They escorted grannies to ATMs and generally made their presence felt in areas that were otherwise lawless. The lack of legitimate crime fighting was a substantial failure on the government’s part and allowed Golden Dawn to gain a firm foothold. Although, over 50% of the police were reported to have voted Golden Dawn, and combined with secretly filmed footage of the police regularly beating up immigrants and protestors, the two factions can almost be interchangeable.


The charges:
The crimes of Golden Dawn are extensive, but the one that finally led to a crackdown by the authorities and the arrests of Golden Dawn members was the murder of left-wing rapper Pavlos Fyssas.

Pavlos Fyssas

On 17th September 2013, a large group gathered outside a bar in Piraeus where Fyssas had gone to watch a football match. The police were called at 23:57 and responders to the scene found Fyssas with several stab wounds. Before losing consciousness he named Golden Dawn party member George Roupaki as the perpetrator. Shortly after, in the early hours of 18th September, he was pronounced dead.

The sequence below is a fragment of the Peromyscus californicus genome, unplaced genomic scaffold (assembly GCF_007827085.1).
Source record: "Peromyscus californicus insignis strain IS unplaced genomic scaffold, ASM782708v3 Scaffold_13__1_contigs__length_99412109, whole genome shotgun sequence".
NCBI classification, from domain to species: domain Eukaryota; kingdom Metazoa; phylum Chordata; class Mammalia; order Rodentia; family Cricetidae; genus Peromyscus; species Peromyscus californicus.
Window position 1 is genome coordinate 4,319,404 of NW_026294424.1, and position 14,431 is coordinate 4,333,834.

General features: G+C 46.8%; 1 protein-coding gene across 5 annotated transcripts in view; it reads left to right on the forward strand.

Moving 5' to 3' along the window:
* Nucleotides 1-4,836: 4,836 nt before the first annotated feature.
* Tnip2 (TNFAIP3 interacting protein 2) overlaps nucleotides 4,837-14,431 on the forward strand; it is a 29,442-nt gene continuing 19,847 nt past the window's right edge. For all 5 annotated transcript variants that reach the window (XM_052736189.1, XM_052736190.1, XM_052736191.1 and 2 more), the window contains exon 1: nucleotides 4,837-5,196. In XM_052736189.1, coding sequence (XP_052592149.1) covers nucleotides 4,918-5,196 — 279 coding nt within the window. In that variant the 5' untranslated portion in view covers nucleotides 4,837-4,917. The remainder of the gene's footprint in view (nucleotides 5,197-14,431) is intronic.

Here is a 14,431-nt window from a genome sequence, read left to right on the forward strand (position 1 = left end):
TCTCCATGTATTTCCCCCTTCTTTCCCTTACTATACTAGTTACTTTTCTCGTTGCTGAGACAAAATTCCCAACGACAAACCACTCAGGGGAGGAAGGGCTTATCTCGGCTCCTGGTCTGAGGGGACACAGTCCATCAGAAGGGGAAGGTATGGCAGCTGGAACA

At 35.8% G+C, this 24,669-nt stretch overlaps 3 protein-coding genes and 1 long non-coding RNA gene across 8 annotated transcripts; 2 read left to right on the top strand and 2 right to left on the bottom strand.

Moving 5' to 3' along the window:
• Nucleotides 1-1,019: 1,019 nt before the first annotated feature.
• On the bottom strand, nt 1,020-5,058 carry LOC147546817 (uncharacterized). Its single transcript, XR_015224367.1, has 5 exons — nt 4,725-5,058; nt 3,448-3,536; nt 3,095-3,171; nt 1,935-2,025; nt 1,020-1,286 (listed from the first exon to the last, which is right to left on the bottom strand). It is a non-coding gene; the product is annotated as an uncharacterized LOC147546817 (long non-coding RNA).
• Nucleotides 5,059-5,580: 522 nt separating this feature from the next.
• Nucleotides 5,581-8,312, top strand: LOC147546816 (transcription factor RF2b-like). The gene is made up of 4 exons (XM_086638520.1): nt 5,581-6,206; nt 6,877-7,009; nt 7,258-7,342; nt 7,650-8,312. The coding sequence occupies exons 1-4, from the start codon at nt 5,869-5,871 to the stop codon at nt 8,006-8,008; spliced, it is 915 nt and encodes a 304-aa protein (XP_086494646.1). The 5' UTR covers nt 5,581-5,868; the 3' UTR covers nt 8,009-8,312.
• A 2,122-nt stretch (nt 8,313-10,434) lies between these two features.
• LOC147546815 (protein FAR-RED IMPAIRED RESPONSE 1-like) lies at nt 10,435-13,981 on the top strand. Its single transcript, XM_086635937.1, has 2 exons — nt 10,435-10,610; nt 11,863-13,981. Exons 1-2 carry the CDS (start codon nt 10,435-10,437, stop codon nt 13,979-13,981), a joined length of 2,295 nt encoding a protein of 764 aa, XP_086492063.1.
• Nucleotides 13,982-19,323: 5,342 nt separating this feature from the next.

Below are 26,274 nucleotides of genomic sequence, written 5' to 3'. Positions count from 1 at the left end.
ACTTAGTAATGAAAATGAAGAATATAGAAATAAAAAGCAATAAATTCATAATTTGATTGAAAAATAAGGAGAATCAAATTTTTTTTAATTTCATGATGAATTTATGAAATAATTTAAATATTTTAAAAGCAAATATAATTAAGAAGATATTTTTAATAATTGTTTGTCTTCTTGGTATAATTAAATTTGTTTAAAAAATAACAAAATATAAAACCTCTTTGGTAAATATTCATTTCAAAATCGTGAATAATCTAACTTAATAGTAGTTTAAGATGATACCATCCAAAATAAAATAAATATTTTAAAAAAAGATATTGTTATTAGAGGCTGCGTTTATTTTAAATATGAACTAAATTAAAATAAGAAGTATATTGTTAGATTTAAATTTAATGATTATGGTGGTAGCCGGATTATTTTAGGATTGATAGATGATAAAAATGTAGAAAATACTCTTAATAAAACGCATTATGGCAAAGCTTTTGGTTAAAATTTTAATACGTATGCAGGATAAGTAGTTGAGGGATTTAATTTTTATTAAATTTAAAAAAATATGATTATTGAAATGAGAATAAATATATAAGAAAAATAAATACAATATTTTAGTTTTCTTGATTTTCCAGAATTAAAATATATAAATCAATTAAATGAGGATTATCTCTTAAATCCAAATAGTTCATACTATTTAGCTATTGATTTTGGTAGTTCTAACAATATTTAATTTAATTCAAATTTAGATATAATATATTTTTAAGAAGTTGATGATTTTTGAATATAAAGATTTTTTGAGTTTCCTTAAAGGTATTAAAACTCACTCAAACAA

The reaction in Greece and across Europe was swift, with raids on Golden Dawn offices across Greece. In an apparently retaliatory attack, two Golden Dawn members, Manolis Kapelonis and Giorgos Fountoulis were murdered outside the party’s Neo Iraklio offices in Athens. Investigations into these two murders are still ongoing.



On 28 September 2013, Michaliolakos and several other Golden Dawn members were arrested and placed in police custody. No bail was posted for Michaliolakos. A total of 69 members are going to be on trial.

Golden Dawn deny all charges and claim this is all a conspiracy against them by the media and mainstream politicians.

At the time, much celebration went on with many in the media, politics and the public considering this to be the beginning of the end of Golden Dawn. But fast forward to 2015, and they’re still here and still solidly the third most popular party in Greece. Michaliolakos conducted his election campaign from a prison payphone.